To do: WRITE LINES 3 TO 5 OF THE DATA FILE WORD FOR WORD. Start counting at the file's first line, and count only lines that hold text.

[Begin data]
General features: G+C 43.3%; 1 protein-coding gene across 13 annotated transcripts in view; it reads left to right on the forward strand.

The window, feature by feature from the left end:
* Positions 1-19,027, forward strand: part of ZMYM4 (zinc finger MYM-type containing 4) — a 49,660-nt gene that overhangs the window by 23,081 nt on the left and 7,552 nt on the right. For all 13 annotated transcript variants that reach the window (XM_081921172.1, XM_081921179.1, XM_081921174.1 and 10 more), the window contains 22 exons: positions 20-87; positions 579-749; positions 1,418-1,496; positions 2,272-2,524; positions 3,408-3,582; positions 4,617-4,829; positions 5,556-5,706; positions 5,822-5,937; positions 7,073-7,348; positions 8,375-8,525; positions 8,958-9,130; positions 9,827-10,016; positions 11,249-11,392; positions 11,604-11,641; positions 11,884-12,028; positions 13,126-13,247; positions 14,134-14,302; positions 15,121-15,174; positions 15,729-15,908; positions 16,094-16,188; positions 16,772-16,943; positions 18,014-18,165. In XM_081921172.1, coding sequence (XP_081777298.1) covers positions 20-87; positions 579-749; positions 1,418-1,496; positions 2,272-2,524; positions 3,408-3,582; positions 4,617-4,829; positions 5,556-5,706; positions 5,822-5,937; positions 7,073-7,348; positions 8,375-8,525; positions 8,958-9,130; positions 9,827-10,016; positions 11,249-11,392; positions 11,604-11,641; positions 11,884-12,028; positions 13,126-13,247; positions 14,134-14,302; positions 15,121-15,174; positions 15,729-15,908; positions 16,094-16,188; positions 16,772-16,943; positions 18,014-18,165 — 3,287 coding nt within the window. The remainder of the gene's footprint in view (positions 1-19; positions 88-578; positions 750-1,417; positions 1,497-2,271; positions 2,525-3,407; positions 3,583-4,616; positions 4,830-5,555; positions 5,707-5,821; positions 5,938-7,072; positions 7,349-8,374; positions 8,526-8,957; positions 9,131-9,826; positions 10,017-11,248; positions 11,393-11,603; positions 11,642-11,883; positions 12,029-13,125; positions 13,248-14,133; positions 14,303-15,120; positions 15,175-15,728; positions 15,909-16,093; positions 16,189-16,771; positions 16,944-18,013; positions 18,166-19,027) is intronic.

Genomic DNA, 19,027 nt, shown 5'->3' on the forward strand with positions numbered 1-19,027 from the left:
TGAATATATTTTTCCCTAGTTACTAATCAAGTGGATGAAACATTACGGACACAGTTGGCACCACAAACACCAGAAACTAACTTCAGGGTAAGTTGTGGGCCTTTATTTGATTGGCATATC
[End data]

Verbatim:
* Positions 1-19,027, forward strand: part of ZMYM4 (zinc finger MYM-type containing 4) — a 49,660-nt gene that overhangs the window by 23,081 nt on the left and 7,552 nt on the right. For all 13 annotated transcript variants that reach the window (XM_081921172.1, XM_081921179.1, XM_081921174.1 and 10 more), the window contains 22 exons: positions 20-87; positions 579-749; positions 1,418-1,496; positions 2,272-2,524; positions 3,408-3,582; positions 4,617-4,829; positions 5,556-5,706; positions 5,822-5,937; positions 7,073-7,348; positions 8,375-8,525; positions 8,958-9,130; positions 9,827-10,016; positions 11,249-11,392; positions 11,604-11,641; positions 11,884-12,028; positions 13,126-13,247; positions 14,134-14,302; positions 15,121-15,174; positions 15,729-15,908; positions 16,094-16,188; positions 16,772-16,943; positions 18,014-18,165. In XM_081921172.1, coding sequence (XP_081777298.1) covers positions 20-87; positions 579-749; positions 1,418-1,496; positions 2,272-2,524; positions 3,408-3,582; positions 4,617-4,829; positions 5,556-5,706; positions 5,822-5,937; positions 7,073-7,348; positions 8,375-8,525; positions 8,958-9,130; positions 9,827-10,016; positions 11,249-11,392; positions 11,604-11,641; positions 11,884-12,028; positions 13,126-13,247; positions 14,134-14,302; positions 15,121-15,174; positions 15,729-15,908; positions 16,094-16,188; positions 16,772-16,943; positions 18,014-18,165 — 3,287 coding nt within the window. The remainder of the gene's footprint in view (positions 1-19; positions 88-578; positions 750-1,417; positions 1,497-2,271; positions 2,525-3,407; positions 3,583-4,616; positions 4,830-5,555; positions 5,707-5,821; positions 5,938-7,072; positions 7,349-8,374; positions 8,526-8,957; positions 9,131-9,826; positions 10,017-11,248; positions 11,393-11,603; positions 11,642-11,883; positions 12,029-13,125; positions 13,248-14,133; positions 14,303-15,120; positions 15,175-15,728; positions 15,909-16,093; positions 16,189-16,771; positions 16,944-18,013; positions 18,166-19,027) is intronic.

Genomic DNA, 19,027 nt, shown 5'->3' on the forward strand with positions numbered 1-19,027 from the left:
TGAATATATTTTTCCCTAGTTACTAATCAAGTGGATGAAACATTACGGACACAGTTGGCACCACAAACACCAGAAACTAACTTCAGGGTAAGTTGTGGGCCTTTATTTGATTGGCATATC